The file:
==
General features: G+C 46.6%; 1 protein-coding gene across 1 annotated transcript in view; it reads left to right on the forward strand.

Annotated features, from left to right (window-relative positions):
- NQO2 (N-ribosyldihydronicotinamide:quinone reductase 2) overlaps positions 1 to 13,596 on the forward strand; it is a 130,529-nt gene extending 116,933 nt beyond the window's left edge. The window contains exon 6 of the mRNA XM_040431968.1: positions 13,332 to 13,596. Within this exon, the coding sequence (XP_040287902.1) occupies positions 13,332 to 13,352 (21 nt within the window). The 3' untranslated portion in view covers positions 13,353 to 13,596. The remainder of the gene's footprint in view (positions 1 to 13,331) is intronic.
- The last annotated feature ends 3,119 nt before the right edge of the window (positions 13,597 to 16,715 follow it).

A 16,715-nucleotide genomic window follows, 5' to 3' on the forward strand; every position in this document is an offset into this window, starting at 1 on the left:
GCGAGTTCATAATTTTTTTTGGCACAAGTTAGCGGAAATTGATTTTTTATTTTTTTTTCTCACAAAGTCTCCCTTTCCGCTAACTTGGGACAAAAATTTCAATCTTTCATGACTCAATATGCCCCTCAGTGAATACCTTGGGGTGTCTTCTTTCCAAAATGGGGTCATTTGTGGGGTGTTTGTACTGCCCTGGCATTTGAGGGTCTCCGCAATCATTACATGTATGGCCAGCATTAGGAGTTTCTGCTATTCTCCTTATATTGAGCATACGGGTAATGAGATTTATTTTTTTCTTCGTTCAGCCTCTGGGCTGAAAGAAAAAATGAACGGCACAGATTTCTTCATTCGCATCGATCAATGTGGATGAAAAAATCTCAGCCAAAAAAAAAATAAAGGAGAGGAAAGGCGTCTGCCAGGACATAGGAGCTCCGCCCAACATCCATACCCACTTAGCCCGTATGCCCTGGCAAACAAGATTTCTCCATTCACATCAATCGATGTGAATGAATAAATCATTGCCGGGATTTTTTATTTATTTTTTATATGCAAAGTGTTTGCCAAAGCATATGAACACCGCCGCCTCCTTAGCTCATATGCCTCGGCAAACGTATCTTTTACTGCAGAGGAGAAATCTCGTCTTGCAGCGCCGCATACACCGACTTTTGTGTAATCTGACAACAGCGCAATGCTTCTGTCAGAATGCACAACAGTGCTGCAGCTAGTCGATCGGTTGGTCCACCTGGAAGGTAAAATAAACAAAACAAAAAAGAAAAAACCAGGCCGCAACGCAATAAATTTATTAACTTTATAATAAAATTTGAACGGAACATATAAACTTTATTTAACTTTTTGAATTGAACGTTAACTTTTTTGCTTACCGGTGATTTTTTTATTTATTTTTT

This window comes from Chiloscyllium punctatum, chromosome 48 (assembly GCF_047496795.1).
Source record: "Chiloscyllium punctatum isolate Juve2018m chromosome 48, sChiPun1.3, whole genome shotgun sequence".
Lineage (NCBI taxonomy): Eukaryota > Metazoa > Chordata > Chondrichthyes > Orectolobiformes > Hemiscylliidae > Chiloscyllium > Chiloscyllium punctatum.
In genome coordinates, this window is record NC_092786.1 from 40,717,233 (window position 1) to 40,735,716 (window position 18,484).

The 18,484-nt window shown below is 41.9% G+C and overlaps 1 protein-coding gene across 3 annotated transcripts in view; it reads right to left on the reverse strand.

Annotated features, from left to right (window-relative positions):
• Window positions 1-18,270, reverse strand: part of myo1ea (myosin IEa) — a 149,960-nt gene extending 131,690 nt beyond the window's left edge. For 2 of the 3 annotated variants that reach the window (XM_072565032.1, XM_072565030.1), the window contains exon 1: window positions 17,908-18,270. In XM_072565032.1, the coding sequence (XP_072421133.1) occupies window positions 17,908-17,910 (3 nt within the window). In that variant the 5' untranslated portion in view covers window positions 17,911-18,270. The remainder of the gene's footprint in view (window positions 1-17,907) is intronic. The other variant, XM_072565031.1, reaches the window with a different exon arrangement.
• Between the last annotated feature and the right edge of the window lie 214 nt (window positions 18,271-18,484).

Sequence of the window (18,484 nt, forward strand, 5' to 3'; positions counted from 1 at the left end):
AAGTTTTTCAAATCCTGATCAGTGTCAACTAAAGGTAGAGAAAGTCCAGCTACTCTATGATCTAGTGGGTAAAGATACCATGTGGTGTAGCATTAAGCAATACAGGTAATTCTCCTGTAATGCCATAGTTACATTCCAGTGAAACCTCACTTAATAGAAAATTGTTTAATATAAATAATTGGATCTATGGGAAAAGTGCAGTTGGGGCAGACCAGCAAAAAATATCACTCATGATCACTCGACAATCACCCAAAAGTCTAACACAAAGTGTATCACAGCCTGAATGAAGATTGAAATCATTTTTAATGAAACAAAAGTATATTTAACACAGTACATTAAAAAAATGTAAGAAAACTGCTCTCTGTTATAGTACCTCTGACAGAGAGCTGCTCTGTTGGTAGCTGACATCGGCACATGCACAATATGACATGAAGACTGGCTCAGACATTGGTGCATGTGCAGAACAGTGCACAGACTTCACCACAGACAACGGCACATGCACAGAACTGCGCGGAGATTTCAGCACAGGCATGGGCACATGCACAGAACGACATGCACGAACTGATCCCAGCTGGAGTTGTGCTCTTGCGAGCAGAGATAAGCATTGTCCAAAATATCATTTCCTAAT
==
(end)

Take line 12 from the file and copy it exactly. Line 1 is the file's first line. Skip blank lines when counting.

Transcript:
Annotated features, from left to right (window-relative positions):